Handy guides from
A handy guide from SpareRoom and Shelter
A letting agency must never charge you for registering or to show you its list of properties. They must be up front with you about fees for credit checks, references and other administrative costs. It's worth negotiating on the fees – you may get a reduction. Always ask for receipts. More on letting fees here.
In a recent SpareRoom survey, 69% of tenants say they'd been asked to pay fees on top of rent and a deposit. Make sure you know what fees are payable before you deal with an agent and remember, you can negotiate.
Know where your deposit goes
A deposit is usually 4-6 weeks rent. You should get your money back when you move out unless you've missed rent payments or damaged the property. Your landlord must protect your deposit in one of the government backed schemes and send you the details within 30 days. If not you might be able to make a claim for compensation.
28%* of tenants don't even know their deposits should be protected. Remember though, the rules only apply to Assured Shorthold Tenancies (ASTs) - so if for example you live as a lodger, these rules won't apply.
[* 28% of tenants in England and Wales reported that they were not aware of tenancy deposit schemes, YouGov survey for Shelter, total sample size was 5,146 adults. Fieldwork was undertaken between 11th December 2013 - 16th January 2014. The survey was carried out online. The figures have been weighted to be representative of all private renters in England & Wales (aged 18+).].
Rights to repairs
Landlords are responsible for repairs to the structure of the building itself, bathroom fittings, water and drainage, heating and hot water, gas appliances, pipes, chimneys and electrical wiring among other things. Report any problems as soon as possible - your landlord should start repairs within a reasonable time. More on repairs here.
Good communication with your landlord should always be a priority. Make sure you report anything that needs repairing promptly as, in some cases, waiting can make the problem worse. The rules are different for live-in landlords, but any issues will affect them as well so you're likely to get a quick solution.
Make sure you keep up to date with the rent and utility bills - get advice if this becomes difficult. Take care of decorations, furniture and appliances (excepting fair wear and tear). It's up to you to do the basics - replacing light bulbs, checking smoke alarms, taking out rubbish, heating and airing the place properly. Read more here.
There are good and bad landlords but also good and bad tenants. In both cases the cause can be as simple as poor communication and a lack of knowledge. You may be reliant on your landlord for a reference next time you move so make sure you get a good one by keeping to your end of the deal.
Your right to stay
Providing you pay your rent and don't breach your contract you should be able to stay until the end of your rental period. To evict you your landlord must follow certain processes. In most cases this will mean you have two months' notice to leave (a Section 21 notice), though the rules are different if you live with your landlord. Find out more on eviction here.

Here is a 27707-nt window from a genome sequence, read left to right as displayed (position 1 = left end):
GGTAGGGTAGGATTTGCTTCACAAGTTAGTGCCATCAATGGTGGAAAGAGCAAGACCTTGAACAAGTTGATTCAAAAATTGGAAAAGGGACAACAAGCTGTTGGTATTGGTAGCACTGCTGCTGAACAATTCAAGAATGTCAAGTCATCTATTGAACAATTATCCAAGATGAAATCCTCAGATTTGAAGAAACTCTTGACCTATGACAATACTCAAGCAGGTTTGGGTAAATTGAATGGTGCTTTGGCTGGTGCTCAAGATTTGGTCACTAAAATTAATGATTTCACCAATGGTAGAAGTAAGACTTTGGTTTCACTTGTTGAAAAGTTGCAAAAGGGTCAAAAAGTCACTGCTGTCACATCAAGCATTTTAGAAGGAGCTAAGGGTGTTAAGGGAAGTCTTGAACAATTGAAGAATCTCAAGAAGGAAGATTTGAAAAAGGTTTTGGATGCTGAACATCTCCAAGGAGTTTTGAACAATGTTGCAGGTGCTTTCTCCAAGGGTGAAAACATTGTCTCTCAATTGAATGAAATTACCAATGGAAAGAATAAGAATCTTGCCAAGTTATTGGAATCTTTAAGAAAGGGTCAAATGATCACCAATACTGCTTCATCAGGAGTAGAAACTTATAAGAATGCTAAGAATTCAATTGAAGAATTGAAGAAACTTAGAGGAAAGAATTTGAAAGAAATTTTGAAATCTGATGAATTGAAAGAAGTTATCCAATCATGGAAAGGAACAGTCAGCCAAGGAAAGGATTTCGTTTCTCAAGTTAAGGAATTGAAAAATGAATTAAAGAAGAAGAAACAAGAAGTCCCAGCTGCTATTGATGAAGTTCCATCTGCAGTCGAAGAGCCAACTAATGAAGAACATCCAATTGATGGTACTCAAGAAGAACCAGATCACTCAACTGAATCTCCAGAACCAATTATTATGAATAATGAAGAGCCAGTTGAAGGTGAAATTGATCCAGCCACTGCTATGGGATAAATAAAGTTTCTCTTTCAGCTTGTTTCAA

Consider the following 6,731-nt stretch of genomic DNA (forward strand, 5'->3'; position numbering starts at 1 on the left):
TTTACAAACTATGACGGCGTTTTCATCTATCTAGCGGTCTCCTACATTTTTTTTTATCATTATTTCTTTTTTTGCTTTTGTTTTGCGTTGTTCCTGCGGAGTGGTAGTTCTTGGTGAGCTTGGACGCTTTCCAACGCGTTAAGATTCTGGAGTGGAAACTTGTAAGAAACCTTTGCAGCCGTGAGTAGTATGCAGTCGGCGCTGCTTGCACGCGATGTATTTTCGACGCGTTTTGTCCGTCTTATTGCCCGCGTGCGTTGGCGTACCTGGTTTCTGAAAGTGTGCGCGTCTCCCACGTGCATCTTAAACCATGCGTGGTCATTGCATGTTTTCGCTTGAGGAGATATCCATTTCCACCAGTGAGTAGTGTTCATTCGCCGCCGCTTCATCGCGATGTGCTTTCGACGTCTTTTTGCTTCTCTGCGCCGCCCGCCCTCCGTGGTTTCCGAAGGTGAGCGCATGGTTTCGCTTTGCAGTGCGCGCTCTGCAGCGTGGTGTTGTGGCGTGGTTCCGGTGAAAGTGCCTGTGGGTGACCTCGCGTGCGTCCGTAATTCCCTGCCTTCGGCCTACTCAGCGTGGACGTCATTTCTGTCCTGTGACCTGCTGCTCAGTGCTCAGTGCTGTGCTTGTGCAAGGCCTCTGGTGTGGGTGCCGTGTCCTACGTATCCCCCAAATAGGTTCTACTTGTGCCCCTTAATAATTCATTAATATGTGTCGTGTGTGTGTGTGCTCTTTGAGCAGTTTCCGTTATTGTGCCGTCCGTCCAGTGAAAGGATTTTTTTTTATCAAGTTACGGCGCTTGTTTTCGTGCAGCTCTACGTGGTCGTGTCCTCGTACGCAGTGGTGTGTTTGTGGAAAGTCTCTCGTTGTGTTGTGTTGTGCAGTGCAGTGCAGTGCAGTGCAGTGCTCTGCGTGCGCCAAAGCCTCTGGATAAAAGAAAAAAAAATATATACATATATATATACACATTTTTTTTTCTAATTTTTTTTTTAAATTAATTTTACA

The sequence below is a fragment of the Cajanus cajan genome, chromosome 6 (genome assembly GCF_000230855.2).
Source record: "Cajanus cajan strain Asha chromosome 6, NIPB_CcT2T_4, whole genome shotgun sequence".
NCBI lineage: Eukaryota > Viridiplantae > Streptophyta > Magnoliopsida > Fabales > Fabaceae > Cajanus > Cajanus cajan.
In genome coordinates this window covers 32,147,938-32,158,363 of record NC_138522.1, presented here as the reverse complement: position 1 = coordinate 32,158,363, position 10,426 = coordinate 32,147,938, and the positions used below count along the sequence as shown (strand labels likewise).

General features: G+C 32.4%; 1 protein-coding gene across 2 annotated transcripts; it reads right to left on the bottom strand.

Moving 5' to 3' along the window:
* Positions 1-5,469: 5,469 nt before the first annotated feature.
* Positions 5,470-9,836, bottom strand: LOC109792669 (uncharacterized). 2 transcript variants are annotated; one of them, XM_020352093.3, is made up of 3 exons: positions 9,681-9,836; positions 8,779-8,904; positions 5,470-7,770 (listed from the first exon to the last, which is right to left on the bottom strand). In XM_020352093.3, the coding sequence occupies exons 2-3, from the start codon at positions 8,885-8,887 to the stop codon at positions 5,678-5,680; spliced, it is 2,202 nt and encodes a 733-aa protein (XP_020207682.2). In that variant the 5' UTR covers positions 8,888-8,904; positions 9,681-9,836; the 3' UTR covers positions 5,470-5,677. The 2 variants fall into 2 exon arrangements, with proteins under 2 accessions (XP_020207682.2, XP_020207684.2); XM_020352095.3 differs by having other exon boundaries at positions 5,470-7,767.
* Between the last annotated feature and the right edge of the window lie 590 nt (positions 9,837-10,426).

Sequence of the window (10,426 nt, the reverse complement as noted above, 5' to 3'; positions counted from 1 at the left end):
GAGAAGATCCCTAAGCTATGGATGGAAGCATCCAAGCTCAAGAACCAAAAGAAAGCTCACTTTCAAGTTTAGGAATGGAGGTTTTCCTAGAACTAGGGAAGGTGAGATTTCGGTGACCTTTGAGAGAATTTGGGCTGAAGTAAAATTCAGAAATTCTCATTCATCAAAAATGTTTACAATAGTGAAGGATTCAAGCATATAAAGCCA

If you live with your landlord (i.e. as a lodger) they only need to give you 'reasonable notice' if they want you to move out as the law recognises that live-in landlords are more vulnerable. You should always have a written agreement with your landlord though, even if you're a lodger - your notice period should be covered in this.
Remember: your rights as a renter depend on the type of letting you have. Most are assured shorthold tenancies, but if you flatshare or live with your landlord some rules are different. Use Shelter's tenancy rights checker to make sure you know where you stand.
"What I wish I'd known before I started renting" - tips from real SpareRoom users.
- Never ever pay cash upfront to secure a room, however legitimate it seems.
- If you like a room and a flatmate don't wait too long as the room will soon be snatched up! The good ones go quickly.
- Take your time to get to know your potential flatmates, as you could end up spending a lot of time with them. I found it helpful to have a shortlist of things that I was looking for before going to see a new flat and meeting potential flatmates.
Eleana moved to London recently, having rented in Bath for 4 years.
- A lot of tenants (including myself at first) think monthly rent is just four times the weekly rent. However this isn't the case as there are more than 28 days in most months. This can be a nasty sting if you're not expecting it, so always check and do your sums beforehand!
- Make sure it's clear if any areas of the property are out of bounds when you are viewing it. I've been disappointed in the past to find out only after I'd paid the first month's rent that parts of the house and garden weren't accessible to tenants.
Sam is 23 and has been renting in houseshares in Cornwall for the last 4 years
This handy guide was produced by SpareRoom, in partnership with Shelter, to help tenants understand their rights and responsibilities. There is more helpful guidance for tenants and sharers on SpareRoom and on the Shelter website.